The North Carolina story is from 2012, and I haven’t been tracking to see if there have been any changes since then — but the attitude behind the gutting of the EPA under President Trump is simply “more of the same”..

    Humility is the key word in the article on King Cnut.

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    Sources:

  • ABC News, New Law in North Carolina Bans Latest Scientific Predictions of Sea-Level Rise
  • Wikipedia, King Canute and the waves
  • Ouroboros catch’em post

    Tuesday, July 18th, 2017

    [ by Charles Cameron — attempting to keep the self-eating serpents in one pen, so they don’t get tangled in your hair and eyes ]
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    From Aneurism, a brilliant long-form essay by neurosurgeon Henry Marsh, from his book Do No Harm, and presented in Slightly More Than 100 Exceptional Works of Journalism:

    Are the thoughts that I am thinking as I look at this solid lump of fatty protein covered in blood vessels really made out of the same stuff? And the answer always comes back–they are–and the thought itself is too crazy, too incomprehensible, and I get on with the operation.

    From Political Tracts of Wordsworth, Coleridge and Shelley via PR Beckman:

    The purpose of the historian, to Coleridge, is the same as that of the poet : to convert a series of events, which constitute the straight-line of real or imagined history, into a whole, so that the series shall assume to our understanding “a circular motion — the snake with its tail in its mouth.”

    Here’s one more:

    And this I can’t resist — there’s hope for humankind!

    There will no doubt be others, which I’ll drop into the comment section. So you don’t need to be troubled by a new post every time I see one.

    If your memory serves you well..

    Wednesday, June 7th, 2017

    [ by Charles Cameron — Muslim travel ban DoubleQuoted with Japanese internment camps, history rhyming, Ginsberg on Dylan’s national rhyme ]
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    Anna O Law (The Immigration Battle in American Courts, Cambridge, 2014) made the connection:

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    What kind of rhyme is that anyway, Mister History?

    Is it one like:

    Idiot wind, blowing everytime you move your jaw,
    From the Grand Coulee Dam to the Mardi Gras.

    — the first version the current Nobel Laureate in Literature tried out — or this, definitive one? —

    Idiot wind, blowing like a circle around my skull,
    From the Grand Coulee Dam to the Capitol.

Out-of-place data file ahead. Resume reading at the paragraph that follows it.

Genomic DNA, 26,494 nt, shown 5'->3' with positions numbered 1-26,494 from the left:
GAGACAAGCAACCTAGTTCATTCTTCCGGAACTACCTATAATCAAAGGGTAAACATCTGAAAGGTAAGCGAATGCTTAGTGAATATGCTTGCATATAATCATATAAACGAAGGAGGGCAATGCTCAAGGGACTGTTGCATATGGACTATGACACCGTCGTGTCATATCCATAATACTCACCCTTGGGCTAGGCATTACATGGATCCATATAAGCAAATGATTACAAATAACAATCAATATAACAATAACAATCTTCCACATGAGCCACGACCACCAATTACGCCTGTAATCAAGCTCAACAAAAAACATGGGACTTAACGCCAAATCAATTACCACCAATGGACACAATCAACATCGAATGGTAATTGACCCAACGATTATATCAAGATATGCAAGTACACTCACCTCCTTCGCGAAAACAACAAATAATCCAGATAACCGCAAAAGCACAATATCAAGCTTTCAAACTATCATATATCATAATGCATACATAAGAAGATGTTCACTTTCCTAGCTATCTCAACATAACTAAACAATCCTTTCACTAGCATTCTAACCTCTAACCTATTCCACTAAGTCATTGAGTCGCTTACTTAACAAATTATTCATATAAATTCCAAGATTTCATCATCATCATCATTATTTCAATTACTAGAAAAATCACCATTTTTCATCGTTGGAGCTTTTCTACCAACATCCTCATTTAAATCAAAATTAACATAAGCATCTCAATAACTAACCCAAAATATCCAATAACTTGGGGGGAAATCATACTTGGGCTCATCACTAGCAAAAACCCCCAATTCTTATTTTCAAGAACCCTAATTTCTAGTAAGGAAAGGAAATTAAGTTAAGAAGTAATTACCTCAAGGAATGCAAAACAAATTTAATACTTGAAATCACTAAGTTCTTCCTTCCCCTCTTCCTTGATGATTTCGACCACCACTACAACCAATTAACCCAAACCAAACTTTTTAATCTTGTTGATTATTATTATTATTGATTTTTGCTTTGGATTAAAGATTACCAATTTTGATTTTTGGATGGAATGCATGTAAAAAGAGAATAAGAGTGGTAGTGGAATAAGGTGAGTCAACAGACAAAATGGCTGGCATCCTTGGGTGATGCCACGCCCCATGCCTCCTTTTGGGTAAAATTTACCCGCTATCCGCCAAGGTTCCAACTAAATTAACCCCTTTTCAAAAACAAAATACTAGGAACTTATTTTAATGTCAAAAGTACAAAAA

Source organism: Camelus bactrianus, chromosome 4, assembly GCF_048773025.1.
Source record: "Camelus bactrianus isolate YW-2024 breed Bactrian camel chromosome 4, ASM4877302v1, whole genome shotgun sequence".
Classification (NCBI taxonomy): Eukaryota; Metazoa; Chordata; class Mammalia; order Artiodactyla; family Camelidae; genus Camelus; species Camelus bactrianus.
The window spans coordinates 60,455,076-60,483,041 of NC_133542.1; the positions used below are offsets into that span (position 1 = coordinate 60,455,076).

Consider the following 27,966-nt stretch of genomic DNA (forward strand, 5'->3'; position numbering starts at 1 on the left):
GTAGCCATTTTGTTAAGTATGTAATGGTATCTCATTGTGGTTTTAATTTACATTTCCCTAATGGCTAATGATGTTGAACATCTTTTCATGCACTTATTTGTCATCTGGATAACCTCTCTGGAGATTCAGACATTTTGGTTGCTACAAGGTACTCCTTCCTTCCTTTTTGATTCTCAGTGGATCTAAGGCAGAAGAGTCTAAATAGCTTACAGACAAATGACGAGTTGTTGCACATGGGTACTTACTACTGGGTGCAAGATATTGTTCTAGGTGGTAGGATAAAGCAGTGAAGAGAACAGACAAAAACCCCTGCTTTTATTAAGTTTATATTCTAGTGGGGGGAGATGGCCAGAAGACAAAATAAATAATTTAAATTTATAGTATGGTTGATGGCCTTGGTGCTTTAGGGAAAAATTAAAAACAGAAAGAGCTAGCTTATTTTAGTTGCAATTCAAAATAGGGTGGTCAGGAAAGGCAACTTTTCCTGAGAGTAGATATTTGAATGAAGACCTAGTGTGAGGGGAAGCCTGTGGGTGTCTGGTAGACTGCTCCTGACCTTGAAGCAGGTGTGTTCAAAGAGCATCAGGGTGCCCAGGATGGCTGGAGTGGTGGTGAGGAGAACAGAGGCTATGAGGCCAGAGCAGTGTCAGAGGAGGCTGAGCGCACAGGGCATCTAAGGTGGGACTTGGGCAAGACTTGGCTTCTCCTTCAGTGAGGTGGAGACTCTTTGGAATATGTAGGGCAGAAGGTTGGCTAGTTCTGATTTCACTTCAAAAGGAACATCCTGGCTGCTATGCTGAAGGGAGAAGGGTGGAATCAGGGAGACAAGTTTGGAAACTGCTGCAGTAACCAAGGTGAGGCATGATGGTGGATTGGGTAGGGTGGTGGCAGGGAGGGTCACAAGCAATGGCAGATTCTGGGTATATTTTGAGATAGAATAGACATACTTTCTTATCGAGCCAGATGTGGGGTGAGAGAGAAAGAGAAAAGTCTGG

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    The question interests me because there’s a back-level where the rhyme is in the concept, not the sound of the words as pronounced by poet or listener, reader — as with the rhyme womb / tomb, where before-birth and after-death meet both soncally and conceptually, making life freshly worthwhile as only the mechanics of poetry can.

    Ginsberg explains:

    Christopher Ricks, who has also penned books about T. S. Eliot and John Keats, argues that Dylan’s lyrics not only qualify as poetry, but that Dylan is among the finest poets of all time, on the same level as Milton, Keats, and Tennyson. He points to Dylan’s mastery of rhymes that are often startling and perfectly judged. For example, this pairing from “Idiot Wind,” released in 1975:

    Idiot wind, blowing like a circle around my skull,
    From the Grand Coulee Dam to the Capitol

    The metaphorical relation between the head and the head of state, both of them two big domes, and the “idiot wind” blowing out of Washington, D.C., from the mouths of politicians, made this particular lyric the “great disillusioned national rhyme,” according to Allen Ginsberg.

    Ginsberg’s formidable liking for this rhyme is part of what got him invited to Dylan’s Rolling thunder Review:

    Ginsberg’s tribute to that rhyme is one of the reasons he is here with Bob and Joan and the rest of the merry motley. It was, says Allen, “one of the little sparks of intelligence that passed between Bob and me and that led him to invite me on the tour.”

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    I caught the rolling thunder in Fort Collins:

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    Ah yes.

    And If your memory serves you well is, as I recall via Google, Dylan’s top of the hat to Rimbaud‘s A Season in Hell, which opens with the words:

    Jadis, si je me souviens bien, ma vie était un festin où s’ouvraient tous les cœurs, où tous les vins coulaient.

    This Wheel’s On Fire, lyrics by that Nobel fellow, Rick Danko and the Band:

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    Memory, pattern, association, analogy, history, learning.

    And Dylan on how literature works on you a similar wonder — in his recently released Nobel speech:

    Music to my ears.